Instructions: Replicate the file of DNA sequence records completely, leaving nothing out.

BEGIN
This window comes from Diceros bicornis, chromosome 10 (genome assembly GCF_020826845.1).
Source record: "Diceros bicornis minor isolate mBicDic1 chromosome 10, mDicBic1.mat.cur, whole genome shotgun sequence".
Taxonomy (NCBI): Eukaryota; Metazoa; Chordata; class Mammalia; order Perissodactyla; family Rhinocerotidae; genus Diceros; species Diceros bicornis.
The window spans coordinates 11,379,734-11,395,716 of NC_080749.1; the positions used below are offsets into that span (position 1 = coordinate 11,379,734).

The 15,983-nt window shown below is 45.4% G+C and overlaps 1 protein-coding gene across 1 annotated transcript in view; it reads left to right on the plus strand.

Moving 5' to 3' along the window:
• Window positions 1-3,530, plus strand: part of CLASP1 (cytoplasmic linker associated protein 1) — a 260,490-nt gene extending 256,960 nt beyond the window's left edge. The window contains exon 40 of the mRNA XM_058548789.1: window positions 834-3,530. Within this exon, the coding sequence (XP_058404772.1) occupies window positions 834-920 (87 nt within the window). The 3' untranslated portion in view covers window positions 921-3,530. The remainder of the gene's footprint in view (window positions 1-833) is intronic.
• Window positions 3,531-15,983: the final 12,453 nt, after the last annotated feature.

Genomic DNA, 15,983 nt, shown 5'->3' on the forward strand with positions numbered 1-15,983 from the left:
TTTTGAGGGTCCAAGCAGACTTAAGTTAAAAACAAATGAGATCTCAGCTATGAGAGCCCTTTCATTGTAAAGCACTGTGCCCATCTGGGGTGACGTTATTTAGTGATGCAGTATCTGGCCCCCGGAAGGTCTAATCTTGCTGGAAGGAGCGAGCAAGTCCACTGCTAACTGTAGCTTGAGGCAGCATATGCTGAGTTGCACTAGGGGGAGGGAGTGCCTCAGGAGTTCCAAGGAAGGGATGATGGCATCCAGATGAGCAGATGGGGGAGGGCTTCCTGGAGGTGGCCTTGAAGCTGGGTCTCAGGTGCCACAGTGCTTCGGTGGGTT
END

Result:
This window comes from Diceros bicornis, chromosome 10 (genome assembly GCF_020826845.1).
Source record: "Diceros bicornis minor isolate mBicDic1 chromosome 10, mDicBic1.mat.cur, whole genome shotgun sequence".
Taxonomy (NCBI): Eukaryota; Metazoa; Chordata; class Mammalia; order Perissodactyla; family Rhinocerotidae; genus Diceros; species Diceros bicornis.
The window spans coordinates 11,379,734-11,395,716 of NC_080749.1; the positions used below are offsets into that span (position 1 = coordinate 11,379,734).

The 15,983-nt window shown below is 45.4% G+C and overlaps 1 protein-coding gene across 1 annotated transcript in view; it reads left to right on the plus strand.

Moving 5' to 3' along the window:
• Window positions 1-3,530, plus strand: part of CLASP1 (cytoplasmic linker associated protein 1) — a 260,490-nt gene extending 256,960 nt beyond the window's left edge. The window contains exon 40 of the mRNA XM_058548789.1: window positions 834-3,530. Within this exon, the coding sequence (XP_058404772.1) occupies window positions 834-920 (87 nt within the window). The 3' untranslated portion in view covers window positions 921-3,530. The remainder of the gene's footprint in view (window positions 1-833) is intronic.
• Window positions 3,531-15,983: the final 12,453 nt, after the last annotated feature.

Genomic DNA, 15,983 nt, shown 5'->3' on the forward strand with positions numbered 1-15,983 from the left:
TTTTGAGGGTCCAAGCAGACTTAAGTTAAAAACAAATGAGATCTCAGCTATGAGAGCCCTTTCATTGTAAAGCACTGTGCCCATCTGGGGTGACGTTATTTAGTGATGCAGTATCTGGCCCCCGGAAGGTCTAATCTTGCTGGAAGGAGCGAGCAAGTCCACTGCTAACTGTAGCTTGAGGCAGCATATGCTGAGTTGCACTAGGGGGAGGGAGTGCCTCAGGAGTTCCAAGGAAGGGATGATGGCATCCAGATGAGCAGATGGGGGAGGGCTTCCTGGAGGTGGCCTTGAAGCTGGGTCTCAGGTGCCACAGTGCTTCGGTGGGTT